Male skin care: shaving and moisturization needs

Dermatol Ther. May-Jun 2012;25(3):238-43. doi: 10.1111/j.1529-8019.2012.01502.x.


Historically, most cosmetic and medical cosmetic research has been focused on the female consumer. Advancements in the development of grooming instruments as well as changing consumer habits and attitudes toward male cosmetic skin care needs support the need to develop a deeper understanding of male skin biology and how that can be used to improve the quality of life relative to societal interactions. Male skin biology has been found to have unique properties that are distinct from females and have a significant impact on the way males groom and maintain their overall appearance. Research to date has found that male skin has a different response profile to such environmental insults as UV, heat, and stress that is based not on just differences in cosmetic or dermatological product usage but also on underlying biological differences. These differences are discussed with the implications to a broader understanding of male facial skin care needs that spans from daily grooming practices to overall health status that impacts higher incidence rate of skin cancer among males. This highlights that male skin care has a holistic need to ensure proper grooming and sunscreen moisturizer usage.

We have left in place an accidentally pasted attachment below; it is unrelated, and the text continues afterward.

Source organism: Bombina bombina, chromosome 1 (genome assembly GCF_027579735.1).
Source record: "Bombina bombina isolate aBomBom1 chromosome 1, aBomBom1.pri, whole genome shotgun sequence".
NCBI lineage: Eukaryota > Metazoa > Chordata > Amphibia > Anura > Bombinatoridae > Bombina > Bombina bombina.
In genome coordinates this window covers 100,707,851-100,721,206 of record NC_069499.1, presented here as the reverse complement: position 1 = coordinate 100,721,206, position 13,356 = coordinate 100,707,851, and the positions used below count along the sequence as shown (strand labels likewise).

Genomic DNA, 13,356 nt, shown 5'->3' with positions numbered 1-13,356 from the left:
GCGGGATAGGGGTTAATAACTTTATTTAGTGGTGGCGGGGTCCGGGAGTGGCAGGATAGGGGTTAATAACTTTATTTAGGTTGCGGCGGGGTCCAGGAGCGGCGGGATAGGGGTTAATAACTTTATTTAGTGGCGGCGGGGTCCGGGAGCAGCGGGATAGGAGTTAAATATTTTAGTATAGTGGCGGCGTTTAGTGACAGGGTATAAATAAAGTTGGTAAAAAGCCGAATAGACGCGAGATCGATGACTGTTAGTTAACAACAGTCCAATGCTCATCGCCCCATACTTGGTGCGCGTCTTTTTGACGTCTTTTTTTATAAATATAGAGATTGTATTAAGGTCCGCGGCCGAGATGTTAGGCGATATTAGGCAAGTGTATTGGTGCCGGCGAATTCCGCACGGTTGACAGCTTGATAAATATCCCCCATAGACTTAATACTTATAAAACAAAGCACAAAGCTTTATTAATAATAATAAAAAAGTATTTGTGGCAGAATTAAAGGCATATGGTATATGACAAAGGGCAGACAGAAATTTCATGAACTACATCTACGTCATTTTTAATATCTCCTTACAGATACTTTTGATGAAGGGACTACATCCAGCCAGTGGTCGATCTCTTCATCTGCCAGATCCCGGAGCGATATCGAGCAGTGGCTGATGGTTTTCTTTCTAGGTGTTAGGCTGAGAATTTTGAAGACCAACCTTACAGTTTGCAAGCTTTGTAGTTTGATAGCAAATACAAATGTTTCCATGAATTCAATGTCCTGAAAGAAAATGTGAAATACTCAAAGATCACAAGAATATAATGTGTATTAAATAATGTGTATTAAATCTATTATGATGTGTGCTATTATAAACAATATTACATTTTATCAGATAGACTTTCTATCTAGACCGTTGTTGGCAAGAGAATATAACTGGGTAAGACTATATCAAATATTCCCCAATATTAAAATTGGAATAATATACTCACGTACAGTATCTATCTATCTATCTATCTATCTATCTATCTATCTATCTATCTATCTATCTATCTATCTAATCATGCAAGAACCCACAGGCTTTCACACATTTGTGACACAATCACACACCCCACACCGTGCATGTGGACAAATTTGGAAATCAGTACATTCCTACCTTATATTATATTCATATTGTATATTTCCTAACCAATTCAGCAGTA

Publication types

  • Research Support, Non-U.S. Gov't

MeSH terms

  • Cosmetics / administration & dosage
  • Emollients / administration & dosage*
  • Environmental Exposure / adverse effects*
  • Female
  • Hair Removal / methods*
  • Humans
  • Male
  • Sex Factors
  • Skin / drug effects
  • Skin / radiation effects
  • Skin Aging / drug effects
  • Skin Aging / physiology
  • Skin Care / methods*
  • Sunscreening Agents / administration & dosage*
  • Ultraviolet Rays / adverse effects*


  • Cosmetics
  • Emollients
  • Sunscreening Agents